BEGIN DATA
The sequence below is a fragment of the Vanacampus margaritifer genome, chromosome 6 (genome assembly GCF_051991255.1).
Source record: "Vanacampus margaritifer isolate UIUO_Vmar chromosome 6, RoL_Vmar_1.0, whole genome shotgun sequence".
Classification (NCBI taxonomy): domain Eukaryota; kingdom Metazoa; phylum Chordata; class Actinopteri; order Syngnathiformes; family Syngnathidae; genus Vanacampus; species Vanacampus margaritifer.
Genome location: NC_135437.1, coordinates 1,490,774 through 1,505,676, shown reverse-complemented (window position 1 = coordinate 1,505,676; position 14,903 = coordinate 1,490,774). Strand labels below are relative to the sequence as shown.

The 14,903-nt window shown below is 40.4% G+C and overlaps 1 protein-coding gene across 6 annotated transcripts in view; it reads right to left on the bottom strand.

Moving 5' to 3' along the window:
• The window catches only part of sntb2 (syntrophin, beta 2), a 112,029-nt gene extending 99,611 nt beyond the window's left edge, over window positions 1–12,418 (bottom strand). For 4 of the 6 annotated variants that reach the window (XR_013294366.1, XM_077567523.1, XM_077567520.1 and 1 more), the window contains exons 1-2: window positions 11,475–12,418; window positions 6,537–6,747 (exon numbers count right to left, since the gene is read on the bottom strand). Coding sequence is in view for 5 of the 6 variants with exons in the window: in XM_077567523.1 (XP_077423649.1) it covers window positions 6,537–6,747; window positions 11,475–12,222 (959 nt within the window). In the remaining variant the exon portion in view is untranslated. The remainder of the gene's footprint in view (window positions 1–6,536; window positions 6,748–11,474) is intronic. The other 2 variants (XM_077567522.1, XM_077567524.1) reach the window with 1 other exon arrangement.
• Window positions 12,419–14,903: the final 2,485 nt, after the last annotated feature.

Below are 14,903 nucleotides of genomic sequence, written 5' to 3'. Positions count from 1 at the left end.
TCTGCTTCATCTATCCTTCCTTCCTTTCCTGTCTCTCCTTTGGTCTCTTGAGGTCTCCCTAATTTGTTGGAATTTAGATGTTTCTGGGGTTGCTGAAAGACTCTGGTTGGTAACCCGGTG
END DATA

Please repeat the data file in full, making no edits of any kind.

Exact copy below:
The sequence below is a fragment of the Vanacampus margaritifer genome, chromosome 6 (genome assembly GCF_051991255.1).
Source record: "Vanacampus margaritifer isolate UIUO_Vmar chromosome 6, RoL_Vmar_1.0, whole genome shotgun sequence".
Classification (NCBI taxonomy): domain Eukaryota; kingdom Metazoa; phylum Chordata; class Actinopteri; order Syngnathiformes; family Syngnathidae; genus Vanacampus; species Vanacampus margaritifer.
Genome location: NC_135437.1, coordinates 1,490,774 through 1,505,676, shown reverse-complemented (window position 1 = coordinate 1,505,676; position 14,903 = coordinate 1,490,774). Strand labels below are relative to the sequence as shown.

The 14,903-nt window shown below is 40.4% G+C and overlaps 1 protein-coding gene across 6 annotated transcripts in view; it reads right to left on the bottom strand.

Moving 5' to 3' along the window:
• The window catches only part of sntb2 (syntrophin, beta 2), a 112,029-nt gene extending 99,611 nt beyond the window's left edge, over window positions 1–12,418 (bottom strand). For 4 of the 6 annotated variants that reach the window (XR_013294366.1, XM_077567523.1, XM_077567520.1 and 1 more), the window contains exons 1-2: window positions 11,475–12,418; window positions 6,537–6,747 (exon numbers count right to left, since the gene is read on the bottom strand). Coding sequence is in view for 5 of the 6 variants with exons in the window: in XM_077567523.1 (XP_077423649.1) it covers window positions 6,537–6,747; window positions 11,475–12,222 (959 nt within the window). In the remaining variant the exon portion in view is untranslated. The remainder of the gene's footprint in view (window positions 1–6,536; window positions 6,748–11,474) is intronic. The other 2 variants (XM_077567522.1, XM_077567524.1) reach the window with 1 other exon arrangement.
• Window positions 12,419–14,903: the final 2,485 nt, after the last annotated feature.

Below are 14,903 nucleotides of genomic sequence, written 5' to 3'. Positions count from 1 at the left end.
TCTGCTTCATCTATCCTTCCTTCCTTTCCTGTCTCTCCTTTGGTCTCTTGAGGTCTCCCTAATTTGTTGGAATTTAGATGTTTCTGGGGTTGCTGAAAGACTCTGGTTGGTAACCCGGTG